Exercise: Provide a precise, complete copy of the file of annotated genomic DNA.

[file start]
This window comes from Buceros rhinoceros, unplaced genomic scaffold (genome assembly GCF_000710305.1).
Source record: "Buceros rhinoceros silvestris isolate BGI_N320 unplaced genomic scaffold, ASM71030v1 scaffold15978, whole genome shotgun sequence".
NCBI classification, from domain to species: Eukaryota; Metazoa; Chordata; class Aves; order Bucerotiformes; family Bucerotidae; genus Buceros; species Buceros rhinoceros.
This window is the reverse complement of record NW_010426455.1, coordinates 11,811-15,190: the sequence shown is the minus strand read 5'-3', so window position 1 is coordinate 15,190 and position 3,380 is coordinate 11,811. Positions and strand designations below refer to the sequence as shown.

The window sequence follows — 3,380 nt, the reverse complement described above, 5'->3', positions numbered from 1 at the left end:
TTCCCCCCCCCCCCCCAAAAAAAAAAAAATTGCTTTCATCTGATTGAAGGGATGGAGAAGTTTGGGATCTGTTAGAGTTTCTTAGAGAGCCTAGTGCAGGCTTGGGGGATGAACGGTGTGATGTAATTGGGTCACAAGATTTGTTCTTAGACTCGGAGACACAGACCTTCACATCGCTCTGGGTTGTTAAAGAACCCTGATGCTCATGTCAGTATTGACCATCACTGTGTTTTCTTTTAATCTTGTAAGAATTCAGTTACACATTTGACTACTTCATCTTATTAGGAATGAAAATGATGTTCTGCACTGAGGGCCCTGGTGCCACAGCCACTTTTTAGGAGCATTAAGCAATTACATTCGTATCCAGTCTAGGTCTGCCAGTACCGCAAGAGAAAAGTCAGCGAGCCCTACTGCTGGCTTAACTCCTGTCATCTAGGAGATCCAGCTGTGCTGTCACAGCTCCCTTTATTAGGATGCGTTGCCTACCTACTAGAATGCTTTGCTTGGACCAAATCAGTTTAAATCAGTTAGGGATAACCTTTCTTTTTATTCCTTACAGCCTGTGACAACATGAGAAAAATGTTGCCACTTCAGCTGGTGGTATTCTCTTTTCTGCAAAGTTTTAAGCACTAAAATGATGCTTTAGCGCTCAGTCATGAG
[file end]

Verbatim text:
This window comes from Buceros rhinoceros, unplaced genomic scaffold (genome assembly GCF_000710305.1).
Source record: "Buceros rhinoceros silvestris isolate BGI_N320 unplaced genomic scaffold, ASM71030v1 scaffold15978, whole genome shotgun sequence".
NCBI classification, from domain to species: Eukaryota; Metazoa; Chordata; class Aves; order Bucerotiformes; family Bucerotidae; genus Buceros; species Buceros rhinoceros.
This window is the reverse complement of record NW_010426455.1, coordinates 11,811-15,190: the sequence shown is the minus strand read 5'-3', so window position 1 is coordinate 15,190 and position 3,380 is coordinate 11,811. Positions and strand designations below refer to the sequence as shown.

The window sequence follows — 3,380 nt, the reverse complement described above, 5'->3', positions numbered from 1 at the left end:
TTCCCCCCCCCCCCCCAAAAAAAAAAAAATTGCTTTCATCTGATTGAAGGGATGGAGAAGTTTGGGATCTGTTAGAGTTTCTTAGAGAGCCTAGTGCAGGCTTGGGGGATGAACGGTGTGATGTAATTGGGTCACAAGATTTGTTCTTAGACTCGGAGACACAGACCTTCACATCGCTCTGGGTTGTTAAAGAACCCTGATGCTCATGTCAGTATTGACCATCACTGTGTTTTCTTTTAATCTTGTAAGAATTCAGTTACACATTTGACTACTTCATCTTATTAGGAATGAAAATGATGTTCTGCACTGAGGGCCCTGGTGCCACAGCCACTTTTTAGGAGCATTAAGCAATTACATTCGTATCCAGTCTAGGTCTGCCAGTACCGCAAGAGAAAAGTCAGCGAGCCCTACTGCTGGCTTAACTCCTGTCATCTAGGAGATCCAGCTGTGCTGTCACAGCTCCCTTTATTAGGATGCGTTGCCTACCTACTAGAATGCTTTGCTTGGACCAAATCAGTTTAAATCAGTTAGGGATAACCTTTCTTTTTATTCCTTACAGCCTGTGACAACATGAGAAAAATGTTGCCACTTCAGCTGGTGGTATTCTCTTTTCTGCAAAGTTTTAAGCACTAAAATGATGCTTTAGCGCTCAGTCATGAG